was the first Justice to have formally attended a law school.
Stanley F. Reed
was the last sitting Justice not to have received a law degree.
The Constitution of the United States does not require that any federal judges have any particular educational or career background, but the work of the Court involves complex questions of law – ranging from constitutional law to administrative law to admiralty law – and consequentially, a legal education has become a de facto prerequisite to appointment on the Supreme Court. Every person who has been nominated to the Court has been an attorney.
Before the advent of modern law schools in the United States, justices, like most attorneys of the time, completed their legal studies by "reading law" (studying under and acting as an apprentice to more experienced attorneys) rather than attending a formal program. The first Justice to be appointed who had attended an actual law school was Levi Woodbury, appointed to the Court in 1846. Woodbury had attended Tapping Reeve Law School in Litchfield, Connecticut, the most prestigious law school in the United States in that day, prior to his admission to the bar in 1812. However, Woodbury did not earn a law degree. Woodbury's successor on the Court, Benjamin Robbins Curtis, who received his law degree from Harvard Law School in 1832, and was appointed to the Court in 1851, was the first Justice to bear such a credential.
Associate Justice James F. Byrnes, whose short tenure lasted from June 1941 to October 1942, was the last Justice without a law degree to be appointed; Stanley Forman Reed, who served on the Court from 1938 to 1957, was the last sitting Justice from such a background. In total, of the 114 Justices appointed to the Court, 48 have had law degrees, an additional 18 attended some law school but did not receive a degree, and 47 received their legal education without any law school attendance.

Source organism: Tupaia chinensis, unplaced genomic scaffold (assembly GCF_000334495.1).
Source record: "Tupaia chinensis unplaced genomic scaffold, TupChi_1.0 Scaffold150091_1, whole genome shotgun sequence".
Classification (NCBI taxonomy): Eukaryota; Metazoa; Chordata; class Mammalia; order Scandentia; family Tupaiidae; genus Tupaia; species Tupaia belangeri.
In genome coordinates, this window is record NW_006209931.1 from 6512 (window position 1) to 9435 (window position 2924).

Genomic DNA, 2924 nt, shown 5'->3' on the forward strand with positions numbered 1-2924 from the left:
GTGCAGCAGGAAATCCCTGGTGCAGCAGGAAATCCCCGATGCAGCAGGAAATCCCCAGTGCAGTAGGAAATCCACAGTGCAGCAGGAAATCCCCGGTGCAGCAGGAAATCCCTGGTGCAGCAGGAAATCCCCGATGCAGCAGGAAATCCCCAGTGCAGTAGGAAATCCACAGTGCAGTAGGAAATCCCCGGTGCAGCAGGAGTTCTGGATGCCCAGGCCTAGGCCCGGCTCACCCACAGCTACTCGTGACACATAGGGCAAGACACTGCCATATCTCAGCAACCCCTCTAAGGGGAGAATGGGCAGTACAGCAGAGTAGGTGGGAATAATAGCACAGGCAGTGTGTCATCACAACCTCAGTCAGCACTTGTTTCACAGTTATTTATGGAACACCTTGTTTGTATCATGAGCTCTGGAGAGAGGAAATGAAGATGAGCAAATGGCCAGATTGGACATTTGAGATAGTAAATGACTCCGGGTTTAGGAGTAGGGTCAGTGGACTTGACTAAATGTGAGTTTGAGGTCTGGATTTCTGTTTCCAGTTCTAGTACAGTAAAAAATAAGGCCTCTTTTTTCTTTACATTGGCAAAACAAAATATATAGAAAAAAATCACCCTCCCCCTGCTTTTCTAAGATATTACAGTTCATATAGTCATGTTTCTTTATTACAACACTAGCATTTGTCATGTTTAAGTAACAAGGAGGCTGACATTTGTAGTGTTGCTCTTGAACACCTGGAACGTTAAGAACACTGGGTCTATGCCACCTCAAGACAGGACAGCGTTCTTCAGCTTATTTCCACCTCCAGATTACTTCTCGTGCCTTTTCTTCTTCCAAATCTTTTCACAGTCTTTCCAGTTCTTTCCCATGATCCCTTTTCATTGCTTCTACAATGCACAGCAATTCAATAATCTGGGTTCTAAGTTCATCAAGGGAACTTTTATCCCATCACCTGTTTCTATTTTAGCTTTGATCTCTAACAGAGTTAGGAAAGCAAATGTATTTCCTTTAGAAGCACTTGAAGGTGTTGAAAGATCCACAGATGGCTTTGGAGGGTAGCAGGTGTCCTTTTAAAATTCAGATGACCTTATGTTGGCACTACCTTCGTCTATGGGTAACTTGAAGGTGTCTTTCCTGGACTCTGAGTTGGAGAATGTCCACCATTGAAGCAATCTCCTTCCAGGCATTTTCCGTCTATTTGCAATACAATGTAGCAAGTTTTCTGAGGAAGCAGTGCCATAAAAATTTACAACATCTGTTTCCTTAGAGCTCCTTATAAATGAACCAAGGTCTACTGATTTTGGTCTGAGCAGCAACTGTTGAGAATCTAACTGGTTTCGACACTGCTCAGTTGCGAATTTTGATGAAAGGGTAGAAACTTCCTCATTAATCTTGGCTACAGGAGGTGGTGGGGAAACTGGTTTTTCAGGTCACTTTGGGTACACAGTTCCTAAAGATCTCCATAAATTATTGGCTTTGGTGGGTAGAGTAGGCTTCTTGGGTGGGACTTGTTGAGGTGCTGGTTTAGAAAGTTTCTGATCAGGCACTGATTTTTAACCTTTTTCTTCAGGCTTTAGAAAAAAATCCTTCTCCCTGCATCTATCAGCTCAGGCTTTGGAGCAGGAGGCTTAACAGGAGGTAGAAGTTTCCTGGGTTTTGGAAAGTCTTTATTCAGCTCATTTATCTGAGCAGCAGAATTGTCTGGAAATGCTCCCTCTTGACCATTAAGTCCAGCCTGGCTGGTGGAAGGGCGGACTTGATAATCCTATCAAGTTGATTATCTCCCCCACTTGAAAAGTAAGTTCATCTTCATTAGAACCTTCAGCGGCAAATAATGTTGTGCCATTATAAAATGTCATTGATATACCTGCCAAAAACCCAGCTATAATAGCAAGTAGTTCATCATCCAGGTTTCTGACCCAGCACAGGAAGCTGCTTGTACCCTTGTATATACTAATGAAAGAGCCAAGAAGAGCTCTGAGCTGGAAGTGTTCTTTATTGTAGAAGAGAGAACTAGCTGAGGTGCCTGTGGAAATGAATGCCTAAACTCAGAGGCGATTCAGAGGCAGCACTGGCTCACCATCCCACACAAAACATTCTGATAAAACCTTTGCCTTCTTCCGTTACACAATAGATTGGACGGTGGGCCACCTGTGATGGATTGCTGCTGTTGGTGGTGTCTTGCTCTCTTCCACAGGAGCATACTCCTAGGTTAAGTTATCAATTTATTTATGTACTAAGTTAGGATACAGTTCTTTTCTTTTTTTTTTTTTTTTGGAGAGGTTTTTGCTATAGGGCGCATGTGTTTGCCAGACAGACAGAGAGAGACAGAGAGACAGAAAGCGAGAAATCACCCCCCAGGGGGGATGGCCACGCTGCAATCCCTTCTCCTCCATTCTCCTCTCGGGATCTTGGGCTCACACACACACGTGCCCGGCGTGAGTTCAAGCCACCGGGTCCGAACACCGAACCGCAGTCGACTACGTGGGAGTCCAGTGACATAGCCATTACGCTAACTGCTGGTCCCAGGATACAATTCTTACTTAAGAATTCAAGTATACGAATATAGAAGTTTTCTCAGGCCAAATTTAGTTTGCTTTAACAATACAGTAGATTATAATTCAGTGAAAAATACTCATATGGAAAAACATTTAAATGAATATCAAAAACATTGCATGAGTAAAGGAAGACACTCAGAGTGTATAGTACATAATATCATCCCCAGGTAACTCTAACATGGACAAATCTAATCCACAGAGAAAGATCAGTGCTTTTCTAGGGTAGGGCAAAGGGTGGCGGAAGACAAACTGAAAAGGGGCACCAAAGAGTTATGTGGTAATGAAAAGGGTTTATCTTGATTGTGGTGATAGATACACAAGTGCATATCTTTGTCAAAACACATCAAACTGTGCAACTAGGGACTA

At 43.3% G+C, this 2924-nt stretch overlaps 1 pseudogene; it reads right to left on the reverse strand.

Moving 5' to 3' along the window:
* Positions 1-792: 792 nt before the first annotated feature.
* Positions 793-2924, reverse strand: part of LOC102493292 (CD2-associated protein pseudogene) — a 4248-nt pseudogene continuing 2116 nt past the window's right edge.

Four or more Justices
- Harvard Law School – 20 alumni; 16 graduates
- Harry Blackmun
- Louis Brandeis
- William J. Brennan, Jr.
- Stephen Breyer
- Henry Billings Brown – also studied law at Yale, did not receive law degree from either
- Harold Hitz Burton
- Benjamin Robbins Curtis
- Felix Frankfurter
- Melville Fuller – did not graduate; Chief Justice
- Ruth Bader Ginsburg – graduated from Columbia Law School
- Neil Gorsuch
- Oliver Wendell Holmes, Jr.
- Elena Kagan
- Anthony Kennedy
- William Henry Moody – did not graduate
- Lewis Franklin Powell, Jr. – LLM graduate
- John Roberts – Chief Justice
- Edward Terry Sanford
- Antonin Scalia
- David Hackett Souter
- Yale Law School – 11 alumni, 9 graduates
- Samuel Alito
- Henry Billings Brown – also studied law at Harvard, did not receive law degree from either
- David Davis
- Abe Fortas
- Brett Kavanaugh
- Sherman Minton – LLM graduate, attended Indiana University
- George Shiras, Jr. – did not graduate
- Sonia Sotomayor
- Potter Stewart
- Clarence Thomas
- Byron White
- Columbia Law School – 7 alumni, 4 graduates
- Benjamin N. Cardozo – completed two years, did not graduate
- William O. Douglas
- Ruth Bader Ginsburg – also attended Harvard Law School
- Charles Evans Hughes – Chief Justice
- Joseph McKenna – studied at the law school, did not graduate
- Stanley Forman Reed – also attended University of Virginia School of Law, did not graduate from either
- Harlan Fiske Stone – Chief Justice
University or college trained
These justices were educated at the equivalent of what would today be an undergraduate level, but did not receive legal education at the graduate level, the model under which law schools in the U.S. are currently organized.
No university legal education
Some justices received no legal education in a university setting, but were instead either trained through apprenticeships or were self-taught, as was common with many lawyers prior to the mid-20th century.
- ^ Jeffrey A. Segal, Harold J. Spaeth, The Supreme Court and the Attitudinal Model Revisited (2002) p. 182.
- ^ a b Henry Julian Abraham, Justices, Presidents, and Senators: A History of the U.S. Supreme Court Appointments from Washington to Bush II (2007), p. 49.
- ^ John Q. Barrett, Albany in the Life Trajectory of Robert H. Jackson, 68 Alb. L. Rev. 513, 529 (2005)
- ^ John M. Ferren, Salt of the Earth, Conscience of the Court: The Story of Justice Wiley Rutledge (2004) p.31, available at https://books.google.com/books?hl=en&lr=&id=eYxoeW1_AXsC&oi=fnd&pg=PR9&dq=wiley+b.+rutledge+biography&ots=rf9KxIpccB&sig=rYkVZWRICGJ-9M2dxgZMas_INJg#v=onepage&q=wiley%20b.%20rutledge%20biography&f=false
- ^ Fowler v. Harper, "Justice Rutledge and The Bright Constellation" (1965) pp.9-10